5 Commercial Threat-Hunting Platforms That Can Provide Great Value to Your Hunting Party
Threat hunting is the process of proactively looking for anomalies within a company’s network or devices and discovering if they represent the trails left by stealthy attackers. This is usually done by having a team of threat hunters, the cybersecurity experts that excel in areas such as malware analysis, pattern recognition, data forensics and data analytics.
While there is no doubt that the hunter is the essential factor in finding threats, it is important to understand that the amount of data that must be collected and analyzed makes it impossible to have an effective process without the help of technology. Threat hunting is done in a continuous loop, where the hunter formulates a hypothesis (e.g. is one of our endpoints remotely controlled by an unknown agent?) and tries to prove it by finding behavior anomalies on the network or existing devices.
While data collection and normalization were already done by SIEM solutions, threat-hunting platforms have advanced to the point where it is possible to combine machine-learning techniques and threat intelligence to automate a considerable part of the process, allowing experts to maximize their potential, making sure no threat remains undetected.
But which is the best solution for your company? Here are five well-known commercial threat-hunting platforms that will help you get the most out of your cyberthreat analysts.
One of the most mature threat-hunting platforms available, Sqrrl combines techniques such as link analysis, user and entity behavior analytics (UEBA), risk scoring and machine learning, creating an interactive visual chart that allows analysts to explore entities and their relationships. This makes it a simple yet powerful tool for hunters.
Sqrrl can collect data from an internal SIEM solution and outside sources, such as a threat intelligence feed. It does not install an agent on endpoints, but rather uses the data collected from existing endpoint protection solutions.
A strong point for the Sqrrl platform is its interactive visual chart. Hunters have a dashboard showing suspicious behaviors and their severity. It is important to note that the behaviors displayed here can be quite different from the ones that would, for instance, cause an alert on a SIEM solution.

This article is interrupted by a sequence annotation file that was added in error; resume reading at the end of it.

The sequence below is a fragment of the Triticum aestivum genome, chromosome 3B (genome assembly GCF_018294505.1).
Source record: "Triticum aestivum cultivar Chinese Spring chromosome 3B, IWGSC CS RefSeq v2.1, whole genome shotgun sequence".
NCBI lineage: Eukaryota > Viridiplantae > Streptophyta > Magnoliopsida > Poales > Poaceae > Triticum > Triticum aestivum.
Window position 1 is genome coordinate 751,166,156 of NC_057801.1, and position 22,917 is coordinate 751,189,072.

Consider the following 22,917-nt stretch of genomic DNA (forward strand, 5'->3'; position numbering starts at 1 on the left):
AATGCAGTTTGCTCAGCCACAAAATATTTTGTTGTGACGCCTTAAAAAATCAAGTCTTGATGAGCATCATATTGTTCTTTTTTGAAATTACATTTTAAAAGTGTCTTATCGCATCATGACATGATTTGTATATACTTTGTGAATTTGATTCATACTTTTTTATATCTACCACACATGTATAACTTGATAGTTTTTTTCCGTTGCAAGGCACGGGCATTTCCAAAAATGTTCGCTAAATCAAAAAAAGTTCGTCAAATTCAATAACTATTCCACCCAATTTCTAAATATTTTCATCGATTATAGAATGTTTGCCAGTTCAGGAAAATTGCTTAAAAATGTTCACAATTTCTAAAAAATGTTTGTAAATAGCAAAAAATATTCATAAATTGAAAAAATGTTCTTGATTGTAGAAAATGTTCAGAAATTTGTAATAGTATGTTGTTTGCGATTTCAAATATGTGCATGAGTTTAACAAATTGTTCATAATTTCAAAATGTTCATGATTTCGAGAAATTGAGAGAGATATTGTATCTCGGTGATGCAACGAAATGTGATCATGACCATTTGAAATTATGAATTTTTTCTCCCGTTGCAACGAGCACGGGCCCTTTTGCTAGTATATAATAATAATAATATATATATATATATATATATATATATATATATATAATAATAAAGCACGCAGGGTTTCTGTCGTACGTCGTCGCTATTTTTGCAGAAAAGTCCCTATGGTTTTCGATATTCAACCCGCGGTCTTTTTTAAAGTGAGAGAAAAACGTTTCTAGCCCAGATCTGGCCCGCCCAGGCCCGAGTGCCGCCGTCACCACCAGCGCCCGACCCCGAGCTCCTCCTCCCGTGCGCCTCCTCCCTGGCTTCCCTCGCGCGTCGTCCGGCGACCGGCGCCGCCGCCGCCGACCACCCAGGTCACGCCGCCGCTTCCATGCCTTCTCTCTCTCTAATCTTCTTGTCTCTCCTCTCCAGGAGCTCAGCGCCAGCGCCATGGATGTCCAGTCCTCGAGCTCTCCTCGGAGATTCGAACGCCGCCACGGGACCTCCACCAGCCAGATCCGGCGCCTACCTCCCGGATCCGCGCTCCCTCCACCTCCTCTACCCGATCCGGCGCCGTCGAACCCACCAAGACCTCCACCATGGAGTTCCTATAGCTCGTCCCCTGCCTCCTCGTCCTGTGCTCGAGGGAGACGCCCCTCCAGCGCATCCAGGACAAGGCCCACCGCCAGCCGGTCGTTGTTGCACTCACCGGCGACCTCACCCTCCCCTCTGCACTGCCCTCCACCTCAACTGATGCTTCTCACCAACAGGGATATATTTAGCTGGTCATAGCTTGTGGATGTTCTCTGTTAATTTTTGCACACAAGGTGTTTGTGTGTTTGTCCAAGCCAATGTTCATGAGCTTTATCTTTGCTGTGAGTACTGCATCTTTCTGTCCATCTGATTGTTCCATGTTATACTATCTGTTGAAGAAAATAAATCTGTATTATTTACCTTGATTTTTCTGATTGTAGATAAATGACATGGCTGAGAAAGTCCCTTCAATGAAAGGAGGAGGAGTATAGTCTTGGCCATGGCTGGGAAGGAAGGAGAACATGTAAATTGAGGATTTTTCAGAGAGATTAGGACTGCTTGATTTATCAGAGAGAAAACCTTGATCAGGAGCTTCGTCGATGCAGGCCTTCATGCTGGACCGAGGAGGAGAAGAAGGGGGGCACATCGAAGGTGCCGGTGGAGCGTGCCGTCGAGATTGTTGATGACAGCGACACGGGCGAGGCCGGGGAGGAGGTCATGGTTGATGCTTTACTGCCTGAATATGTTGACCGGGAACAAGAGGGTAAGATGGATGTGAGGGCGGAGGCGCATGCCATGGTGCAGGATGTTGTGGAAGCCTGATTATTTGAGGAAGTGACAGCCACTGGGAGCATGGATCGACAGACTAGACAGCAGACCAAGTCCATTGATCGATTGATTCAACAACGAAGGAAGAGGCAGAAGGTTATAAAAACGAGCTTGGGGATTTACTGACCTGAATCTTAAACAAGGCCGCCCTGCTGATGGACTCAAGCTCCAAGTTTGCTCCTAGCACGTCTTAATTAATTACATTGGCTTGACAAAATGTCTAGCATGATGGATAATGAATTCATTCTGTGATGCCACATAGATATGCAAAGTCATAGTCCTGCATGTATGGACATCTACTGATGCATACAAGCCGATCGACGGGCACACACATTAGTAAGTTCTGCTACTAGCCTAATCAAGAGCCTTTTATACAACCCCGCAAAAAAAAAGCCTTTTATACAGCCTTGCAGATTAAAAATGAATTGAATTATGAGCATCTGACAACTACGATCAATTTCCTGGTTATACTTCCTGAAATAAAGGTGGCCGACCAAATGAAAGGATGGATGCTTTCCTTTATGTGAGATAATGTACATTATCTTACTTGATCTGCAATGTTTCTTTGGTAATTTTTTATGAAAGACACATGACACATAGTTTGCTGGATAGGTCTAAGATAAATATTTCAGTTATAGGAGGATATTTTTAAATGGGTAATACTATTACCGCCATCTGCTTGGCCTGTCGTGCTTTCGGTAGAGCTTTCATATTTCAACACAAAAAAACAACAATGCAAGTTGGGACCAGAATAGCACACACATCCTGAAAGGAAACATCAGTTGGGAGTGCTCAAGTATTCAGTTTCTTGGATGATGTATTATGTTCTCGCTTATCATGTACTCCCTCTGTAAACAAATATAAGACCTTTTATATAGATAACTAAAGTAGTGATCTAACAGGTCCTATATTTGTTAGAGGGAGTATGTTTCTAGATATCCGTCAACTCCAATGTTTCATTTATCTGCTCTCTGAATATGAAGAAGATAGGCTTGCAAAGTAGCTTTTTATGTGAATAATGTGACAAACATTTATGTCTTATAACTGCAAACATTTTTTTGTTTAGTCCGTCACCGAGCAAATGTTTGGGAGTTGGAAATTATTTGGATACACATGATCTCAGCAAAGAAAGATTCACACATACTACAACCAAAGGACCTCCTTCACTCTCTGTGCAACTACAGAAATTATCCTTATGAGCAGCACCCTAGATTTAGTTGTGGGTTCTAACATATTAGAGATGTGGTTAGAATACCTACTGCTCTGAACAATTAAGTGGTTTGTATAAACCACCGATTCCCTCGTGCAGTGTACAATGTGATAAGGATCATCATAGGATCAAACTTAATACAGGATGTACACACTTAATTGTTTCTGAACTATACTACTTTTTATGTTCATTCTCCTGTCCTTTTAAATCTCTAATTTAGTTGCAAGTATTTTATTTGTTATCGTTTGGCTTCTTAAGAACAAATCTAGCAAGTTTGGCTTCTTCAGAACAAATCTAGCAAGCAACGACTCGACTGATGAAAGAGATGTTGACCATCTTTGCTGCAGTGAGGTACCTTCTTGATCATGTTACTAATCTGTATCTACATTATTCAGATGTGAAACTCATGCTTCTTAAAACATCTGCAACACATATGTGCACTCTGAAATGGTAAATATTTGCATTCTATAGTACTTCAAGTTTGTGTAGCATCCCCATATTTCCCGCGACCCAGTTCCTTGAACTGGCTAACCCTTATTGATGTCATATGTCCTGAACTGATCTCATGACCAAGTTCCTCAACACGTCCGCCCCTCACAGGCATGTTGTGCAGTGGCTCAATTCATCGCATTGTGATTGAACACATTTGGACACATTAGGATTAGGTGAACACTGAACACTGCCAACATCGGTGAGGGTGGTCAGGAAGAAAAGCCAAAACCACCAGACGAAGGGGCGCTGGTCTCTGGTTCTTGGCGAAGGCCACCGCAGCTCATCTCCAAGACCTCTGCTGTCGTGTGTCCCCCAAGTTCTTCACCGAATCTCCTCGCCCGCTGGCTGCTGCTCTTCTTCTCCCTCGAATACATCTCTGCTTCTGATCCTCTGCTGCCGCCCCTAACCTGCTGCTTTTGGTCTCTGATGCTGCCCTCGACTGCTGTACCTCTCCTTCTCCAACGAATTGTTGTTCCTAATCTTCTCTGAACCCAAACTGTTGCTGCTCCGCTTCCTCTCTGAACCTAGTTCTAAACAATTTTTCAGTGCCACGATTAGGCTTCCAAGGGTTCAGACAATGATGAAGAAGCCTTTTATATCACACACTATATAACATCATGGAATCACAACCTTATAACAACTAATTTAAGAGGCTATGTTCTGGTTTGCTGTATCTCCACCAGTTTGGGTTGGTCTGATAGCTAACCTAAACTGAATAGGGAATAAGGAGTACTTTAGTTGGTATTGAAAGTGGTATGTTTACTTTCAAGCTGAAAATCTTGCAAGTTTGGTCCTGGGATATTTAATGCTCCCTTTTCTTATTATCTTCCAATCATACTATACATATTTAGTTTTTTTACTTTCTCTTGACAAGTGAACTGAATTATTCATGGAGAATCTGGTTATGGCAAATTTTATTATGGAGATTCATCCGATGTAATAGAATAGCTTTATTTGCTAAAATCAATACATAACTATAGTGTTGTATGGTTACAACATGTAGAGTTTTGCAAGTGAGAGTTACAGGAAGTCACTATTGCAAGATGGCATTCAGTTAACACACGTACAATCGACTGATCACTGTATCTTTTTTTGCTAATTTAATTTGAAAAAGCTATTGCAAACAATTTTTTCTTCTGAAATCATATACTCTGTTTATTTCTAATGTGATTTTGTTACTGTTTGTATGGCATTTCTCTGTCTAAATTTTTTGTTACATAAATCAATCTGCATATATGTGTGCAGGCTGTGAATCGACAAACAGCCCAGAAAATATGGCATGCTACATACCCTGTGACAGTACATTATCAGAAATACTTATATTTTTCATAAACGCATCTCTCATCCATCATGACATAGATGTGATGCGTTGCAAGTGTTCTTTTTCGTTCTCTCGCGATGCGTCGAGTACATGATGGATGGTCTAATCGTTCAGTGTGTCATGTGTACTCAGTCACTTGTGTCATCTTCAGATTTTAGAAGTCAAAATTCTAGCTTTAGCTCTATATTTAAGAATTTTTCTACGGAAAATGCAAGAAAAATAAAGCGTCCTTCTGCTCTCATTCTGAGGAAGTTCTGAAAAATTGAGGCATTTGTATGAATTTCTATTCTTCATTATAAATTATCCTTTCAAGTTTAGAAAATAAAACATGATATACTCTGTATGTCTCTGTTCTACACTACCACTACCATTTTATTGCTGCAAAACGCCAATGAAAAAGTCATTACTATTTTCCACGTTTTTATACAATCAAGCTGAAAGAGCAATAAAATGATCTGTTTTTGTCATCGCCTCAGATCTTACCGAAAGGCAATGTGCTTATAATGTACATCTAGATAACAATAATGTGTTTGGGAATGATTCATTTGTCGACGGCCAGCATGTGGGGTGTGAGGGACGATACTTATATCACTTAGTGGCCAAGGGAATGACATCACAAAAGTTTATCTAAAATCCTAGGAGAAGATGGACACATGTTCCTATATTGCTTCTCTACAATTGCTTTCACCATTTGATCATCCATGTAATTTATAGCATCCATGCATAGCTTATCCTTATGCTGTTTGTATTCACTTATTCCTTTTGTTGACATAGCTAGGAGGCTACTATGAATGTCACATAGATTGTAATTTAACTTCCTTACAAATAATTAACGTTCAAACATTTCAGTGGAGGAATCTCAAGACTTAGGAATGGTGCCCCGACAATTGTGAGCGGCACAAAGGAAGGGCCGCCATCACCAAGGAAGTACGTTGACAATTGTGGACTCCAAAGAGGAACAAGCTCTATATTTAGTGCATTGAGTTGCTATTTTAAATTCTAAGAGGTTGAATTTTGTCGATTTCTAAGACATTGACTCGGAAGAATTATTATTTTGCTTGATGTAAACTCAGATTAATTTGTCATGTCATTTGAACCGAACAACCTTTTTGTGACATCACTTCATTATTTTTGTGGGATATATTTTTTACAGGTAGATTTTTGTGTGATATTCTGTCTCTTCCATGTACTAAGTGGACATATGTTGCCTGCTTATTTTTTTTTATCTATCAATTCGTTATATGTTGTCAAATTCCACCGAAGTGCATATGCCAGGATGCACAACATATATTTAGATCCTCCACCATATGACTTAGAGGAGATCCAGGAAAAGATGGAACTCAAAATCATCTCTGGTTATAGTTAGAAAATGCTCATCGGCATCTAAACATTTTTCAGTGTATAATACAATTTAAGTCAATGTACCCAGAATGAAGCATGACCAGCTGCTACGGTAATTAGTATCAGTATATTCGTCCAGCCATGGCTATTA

For example, if an administrator logged into a server with valid credentials, there’s no cause for concern … right? Well, while that’s true for most cases, this could be considered an abnormal behavior if this specific user/administrator never logged into this server before. Sqrrl can flag these sorts of abnormalities and alert the hunters so they can launch an investigation. This sort of proactive instance should be considered mandatory for a good threat-hunting solution.
As usual for threat-hunting solutions, M4 has two main components: sensors, deployed as needed at critical points throughout the network, and the analytics server, which is hosted in a secure data center run by Mantix4.
The M4 provides an interactive visual interface that is both simple to use and provides meaningful information for hunters. For instance, with a simple right-click on any element, it’s possible to start filtering for abnormal network activity.
Imagine that a server is connecting with an unusual destination, such as a country in which the company does not do any business. From here, a hunter can confirm if the connection is, however unusual, valid or a true symptom of an attack. Is it using a high port not present on other connections? Are there any other hosts from the network making similar interactions with this unknown destination? By responding these questions, the M4 helps the hunter separate a false positive from what may be the setup for a future attack or even an ongoing large campaign from an adversary.